Special Issue Introduction
Reinforcement omission effects (ROEs) have beeninterpreted as behavioral transient facilitation after nonreinforcement inducedby primary frustration, and/or behavioral transient inhibition afterreinforcement induced by demotivation or temporal control. According to frustrationtheory, the size of the ROEs should depend directly on the reinforcementmagnitude: the behavioral facilitation after thereinforcement omission of larger magnitude should be greater than that observedafter the reinforcement omission of smaller magnitude. However, studiesinvolving operant paradigms have presenteddifficulty to demonstrate this relationship. Thus, the present study aimed toclarify the relationship between reinforcement magnitude and ROEsmanipulating the magnitude linked to discriminative stimuli in a partialreinforcement fixed interval schedule. Rats were trained on a fixed-interval 12 s with limitedhold 6 s signaled schedule in which correct responses were always followed byone of two reinforcement magnitudes (0.5 and 0.05 ml of a 0.15% saccharinsolution). After acquisition of stable performance, the training was changedfrom 100% to 50% reinforcement schedules. The results showed that responserates were higher after omission than after reinforcement delivery. Besides,results showed that response rates were highest after the reinforcementomission of larger magnitude than of smaller magnitude. However, thefindings did not support the hypothesis that the reinforcement omission of largemagnitude induces greater behavioral facilitation than the reinforcementomission of smaller magnitude. The data were interpreted in terms of ROEsmultiple process behavioral facilitation after nonreinforcement and behavioraltransient inhibition after reinforcement.
This review focuses on reward-schedule effects, a family of learning phenomena involving surprising devaluations in reward quality or quantity (as in incentive contrast), and reward omissions (as in appetitive extinction), as studied in three taxonomic groups of vertebrates: mammals, birds, and amphibians. The largest database of dependable data comes from research with mammals in general, and with rats in particular. These experiments show a variety of behavioral adjustments to situations involving reward downshifts. For example, rats show disruption of instrumental and consummatory behavior directed at a small reward after receiving a substantially larger reward (called successive negative contrast, SNC)—a reward-schedule effect. However, instrumental SNC does not seem to occur when animals work for sucrose solutions—a reversed reward-schedule effect. Similar modes of adjustment have been reported in analogous experiments with avian and amphibian species. A review of the evidence suggests that carry-over signals across successive trials can acquire control over behavior under massed practice, but emotional memory is required to account for reward-schedule effects observed under widely spaced practice. There is evidence for an emotional component to reward-schedule effects in mammals, but similar evidence for other vertebrates is scanty and inconsistent. Progress in the comparative analysis of reward-schedule effects will require the intense study of a set of selected species, in selected reward-downshift situations, and aiming at identifying underlying neural mechanisms.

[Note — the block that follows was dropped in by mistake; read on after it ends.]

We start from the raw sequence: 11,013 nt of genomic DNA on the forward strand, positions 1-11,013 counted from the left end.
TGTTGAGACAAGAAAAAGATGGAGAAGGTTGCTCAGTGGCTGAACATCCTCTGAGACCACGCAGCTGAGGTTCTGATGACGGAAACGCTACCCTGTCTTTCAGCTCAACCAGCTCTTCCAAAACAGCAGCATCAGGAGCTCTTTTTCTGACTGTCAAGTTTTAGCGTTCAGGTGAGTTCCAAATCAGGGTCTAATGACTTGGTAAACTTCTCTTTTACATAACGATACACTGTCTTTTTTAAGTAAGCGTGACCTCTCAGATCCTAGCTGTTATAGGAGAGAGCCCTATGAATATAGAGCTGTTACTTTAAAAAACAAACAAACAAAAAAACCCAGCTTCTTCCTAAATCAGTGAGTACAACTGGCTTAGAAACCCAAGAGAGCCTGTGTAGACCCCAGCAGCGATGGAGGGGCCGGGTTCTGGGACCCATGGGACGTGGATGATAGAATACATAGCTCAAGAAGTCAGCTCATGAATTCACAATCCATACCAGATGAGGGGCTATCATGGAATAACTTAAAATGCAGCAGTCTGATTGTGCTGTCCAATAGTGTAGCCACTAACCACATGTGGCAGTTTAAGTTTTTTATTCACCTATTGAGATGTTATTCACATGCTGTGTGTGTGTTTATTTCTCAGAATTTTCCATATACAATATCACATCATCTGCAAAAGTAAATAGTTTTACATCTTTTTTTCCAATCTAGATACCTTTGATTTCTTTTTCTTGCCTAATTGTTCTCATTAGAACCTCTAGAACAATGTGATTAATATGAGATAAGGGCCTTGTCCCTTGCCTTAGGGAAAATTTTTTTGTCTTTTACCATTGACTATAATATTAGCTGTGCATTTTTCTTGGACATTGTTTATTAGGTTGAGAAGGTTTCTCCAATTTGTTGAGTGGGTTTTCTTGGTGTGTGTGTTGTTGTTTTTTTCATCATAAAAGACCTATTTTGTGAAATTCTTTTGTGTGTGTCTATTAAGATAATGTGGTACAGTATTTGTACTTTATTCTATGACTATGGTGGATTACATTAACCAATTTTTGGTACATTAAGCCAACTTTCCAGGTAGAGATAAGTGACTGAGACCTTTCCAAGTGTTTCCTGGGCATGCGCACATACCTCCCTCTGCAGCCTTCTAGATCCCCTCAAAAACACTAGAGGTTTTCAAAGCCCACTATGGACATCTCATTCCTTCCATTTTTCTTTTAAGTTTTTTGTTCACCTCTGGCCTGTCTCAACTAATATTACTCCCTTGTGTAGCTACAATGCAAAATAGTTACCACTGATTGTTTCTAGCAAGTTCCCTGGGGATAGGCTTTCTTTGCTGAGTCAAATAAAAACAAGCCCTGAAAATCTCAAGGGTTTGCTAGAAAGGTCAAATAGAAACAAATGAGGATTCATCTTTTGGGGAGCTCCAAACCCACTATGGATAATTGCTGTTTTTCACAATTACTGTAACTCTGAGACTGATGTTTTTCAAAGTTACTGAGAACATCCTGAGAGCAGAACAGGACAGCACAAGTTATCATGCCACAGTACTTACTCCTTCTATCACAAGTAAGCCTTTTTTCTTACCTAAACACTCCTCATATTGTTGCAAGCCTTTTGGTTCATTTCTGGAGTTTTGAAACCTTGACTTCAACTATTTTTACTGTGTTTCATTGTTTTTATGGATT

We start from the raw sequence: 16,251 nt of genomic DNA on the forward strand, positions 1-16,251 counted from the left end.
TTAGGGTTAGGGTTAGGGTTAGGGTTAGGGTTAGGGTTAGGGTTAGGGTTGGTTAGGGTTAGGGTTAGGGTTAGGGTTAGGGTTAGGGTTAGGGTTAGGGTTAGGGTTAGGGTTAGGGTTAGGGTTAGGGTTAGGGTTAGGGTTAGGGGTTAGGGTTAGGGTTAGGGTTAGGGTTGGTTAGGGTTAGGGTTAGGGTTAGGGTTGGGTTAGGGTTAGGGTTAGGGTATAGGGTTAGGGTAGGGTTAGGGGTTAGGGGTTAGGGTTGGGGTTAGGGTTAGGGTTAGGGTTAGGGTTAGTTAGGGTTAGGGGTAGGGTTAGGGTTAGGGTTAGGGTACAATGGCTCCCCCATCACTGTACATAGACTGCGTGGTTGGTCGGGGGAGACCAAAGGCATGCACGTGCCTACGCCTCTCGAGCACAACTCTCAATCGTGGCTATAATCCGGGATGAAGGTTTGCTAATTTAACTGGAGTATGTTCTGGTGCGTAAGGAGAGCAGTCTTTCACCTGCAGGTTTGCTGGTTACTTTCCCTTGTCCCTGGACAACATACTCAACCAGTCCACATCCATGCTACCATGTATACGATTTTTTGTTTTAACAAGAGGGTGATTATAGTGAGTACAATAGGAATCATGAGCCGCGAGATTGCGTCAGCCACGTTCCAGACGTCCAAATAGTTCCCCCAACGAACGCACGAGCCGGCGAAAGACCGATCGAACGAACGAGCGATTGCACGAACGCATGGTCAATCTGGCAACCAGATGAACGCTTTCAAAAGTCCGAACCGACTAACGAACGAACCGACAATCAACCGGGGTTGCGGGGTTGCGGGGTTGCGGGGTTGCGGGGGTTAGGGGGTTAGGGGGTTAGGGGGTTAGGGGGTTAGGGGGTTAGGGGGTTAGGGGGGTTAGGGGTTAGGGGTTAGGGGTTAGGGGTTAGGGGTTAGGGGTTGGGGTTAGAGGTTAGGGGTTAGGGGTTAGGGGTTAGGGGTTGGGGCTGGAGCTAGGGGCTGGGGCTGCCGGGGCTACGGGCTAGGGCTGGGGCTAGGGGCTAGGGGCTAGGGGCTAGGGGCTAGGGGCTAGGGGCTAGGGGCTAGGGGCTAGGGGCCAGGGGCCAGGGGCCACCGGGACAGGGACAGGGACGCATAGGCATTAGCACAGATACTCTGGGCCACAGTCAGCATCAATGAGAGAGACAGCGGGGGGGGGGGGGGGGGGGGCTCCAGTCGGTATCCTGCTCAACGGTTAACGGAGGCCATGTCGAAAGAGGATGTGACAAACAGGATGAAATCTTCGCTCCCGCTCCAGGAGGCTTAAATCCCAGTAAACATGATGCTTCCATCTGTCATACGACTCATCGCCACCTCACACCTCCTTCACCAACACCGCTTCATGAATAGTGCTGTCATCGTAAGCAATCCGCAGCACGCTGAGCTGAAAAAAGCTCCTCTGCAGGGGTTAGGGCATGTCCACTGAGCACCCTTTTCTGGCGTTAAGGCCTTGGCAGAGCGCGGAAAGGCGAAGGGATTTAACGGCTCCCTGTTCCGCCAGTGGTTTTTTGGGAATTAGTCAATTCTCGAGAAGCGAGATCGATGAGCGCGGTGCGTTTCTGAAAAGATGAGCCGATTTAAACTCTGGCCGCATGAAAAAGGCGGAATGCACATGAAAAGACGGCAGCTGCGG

Reward loss experiences are among the main sources of emotional stress that humans face throughout their lives. In the animal laboratory, it has been repeatedly shown that the unexpected omission or devaluation of a reinforcer triggers a physiological, cognitive, and behavioral state called frustration. This state involves emotional mechanisms that resemble those unleashed by the presentation of other aversive stimuli, inducing similar stress responses through the activation of brain circuits involved in fear and anxiety. Although this hypothesis has been supported by behavioral, pharmacological, hormonal, and neurobiological evidence, only a few studies have focused on the neurogenetic basis of frustration in animals. This review focuses on the gene-environment interactions that determine the emotional response under conditions of reward loss. Behavioral and genetic correlates of frustration are reviewed in two strains of animals selected on the basis of extreme differences in active avoidance learning: inbred Roman High- (RHA-I) and Roman Low-Avoidance (RLA-I) rats. The review shows the usefulness of Roman strains for neurogenetic research and sets out unsolved questions regarding gene-environment interactions underlying behavior induced by incentive loss.